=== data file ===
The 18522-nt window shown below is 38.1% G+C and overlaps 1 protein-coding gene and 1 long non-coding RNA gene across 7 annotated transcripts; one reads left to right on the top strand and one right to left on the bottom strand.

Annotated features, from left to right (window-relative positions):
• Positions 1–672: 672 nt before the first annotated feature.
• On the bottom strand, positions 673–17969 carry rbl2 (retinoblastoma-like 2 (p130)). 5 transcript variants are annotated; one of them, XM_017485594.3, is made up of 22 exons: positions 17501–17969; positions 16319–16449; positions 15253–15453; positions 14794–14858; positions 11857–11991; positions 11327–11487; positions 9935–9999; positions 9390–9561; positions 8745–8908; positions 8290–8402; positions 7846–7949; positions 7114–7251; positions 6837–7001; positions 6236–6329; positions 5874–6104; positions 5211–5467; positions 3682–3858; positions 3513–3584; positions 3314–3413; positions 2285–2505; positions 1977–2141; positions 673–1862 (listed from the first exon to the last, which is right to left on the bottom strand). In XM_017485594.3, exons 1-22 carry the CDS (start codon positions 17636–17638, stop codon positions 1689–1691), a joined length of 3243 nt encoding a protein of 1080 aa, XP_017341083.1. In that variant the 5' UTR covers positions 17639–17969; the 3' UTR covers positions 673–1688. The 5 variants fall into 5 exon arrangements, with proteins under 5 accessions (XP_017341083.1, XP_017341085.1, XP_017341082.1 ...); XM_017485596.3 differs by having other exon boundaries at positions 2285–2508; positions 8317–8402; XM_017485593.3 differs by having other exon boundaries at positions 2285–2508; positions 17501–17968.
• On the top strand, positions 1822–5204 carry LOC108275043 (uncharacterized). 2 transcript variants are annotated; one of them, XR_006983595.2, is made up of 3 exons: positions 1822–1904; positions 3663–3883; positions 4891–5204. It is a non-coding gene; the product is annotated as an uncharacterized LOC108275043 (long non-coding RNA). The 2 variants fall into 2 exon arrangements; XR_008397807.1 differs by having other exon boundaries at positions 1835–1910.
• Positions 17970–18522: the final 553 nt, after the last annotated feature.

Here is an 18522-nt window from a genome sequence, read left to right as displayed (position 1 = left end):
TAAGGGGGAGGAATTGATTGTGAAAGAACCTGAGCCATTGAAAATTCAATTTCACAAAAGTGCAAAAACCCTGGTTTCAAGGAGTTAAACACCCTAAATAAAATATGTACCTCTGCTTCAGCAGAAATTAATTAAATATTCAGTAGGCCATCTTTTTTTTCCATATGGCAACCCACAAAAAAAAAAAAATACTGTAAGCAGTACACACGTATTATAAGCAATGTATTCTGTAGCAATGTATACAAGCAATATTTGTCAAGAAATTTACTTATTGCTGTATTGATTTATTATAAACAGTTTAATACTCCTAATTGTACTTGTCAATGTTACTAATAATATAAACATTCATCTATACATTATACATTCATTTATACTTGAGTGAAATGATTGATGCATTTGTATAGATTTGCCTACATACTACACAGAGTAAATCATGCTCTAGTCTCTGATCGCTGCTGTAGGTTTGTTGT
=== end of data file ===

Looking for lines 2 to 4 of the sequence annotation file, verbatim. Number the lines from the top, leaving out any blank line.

Annotated features, from left to right (window-relative positions):
• Positions 1–672: 672 nt before the first annotated feature.
• On the bottom strand, positions 673–17969 carry rbl2 (retinoblastoma-like 2 (p130)). 5 transcript variants are annotated; one of them, XM_017485594.3, is made up of 22 exons: positions 17501–17969; positions 16319–16449; positions 15253–15453; positions 14794–14858; positions 11857–11991; positions 11327–11487; positions 9935–9999; positions 9390–9561; positions 8745–8908; positions 8290–8402; positions 7846–7949; positions 7114–7251; positions 6837–7001; positions 6236–6329; positions 5874–6104; positions 5211–5467; positions 3682–3858; positions 3513–3584; positions 3314–3413; positions 2285–2505; positions 1977–2141; positions 673–1862 (listed from the first exon to the last, which is right to left on the bottom strand). In XM_017485594.3, exons 1-22 carry the CDS (start codon positions 17636–17638, stop codon positions 1689–1691), a joined length of 3243 nt encoding a protein of 1080 aa, XP_017341083.1. In that variant the 5' UTR covers positions 17639–17969; the 3' UTR covers positions 673–1688. The 5 variants fall into 5 exon arrangements, with proteins under 5 accessions (XP_017341083.1, XP_017341085.1, XP_017341082.1 ...); XM_017485596.3 differs by having other exon boundaries at positions 2285–2508; positions 8317–8402; XM_017485593.3 differs by having other exon boundaries at positions 2285–2508; positions 17501–17968.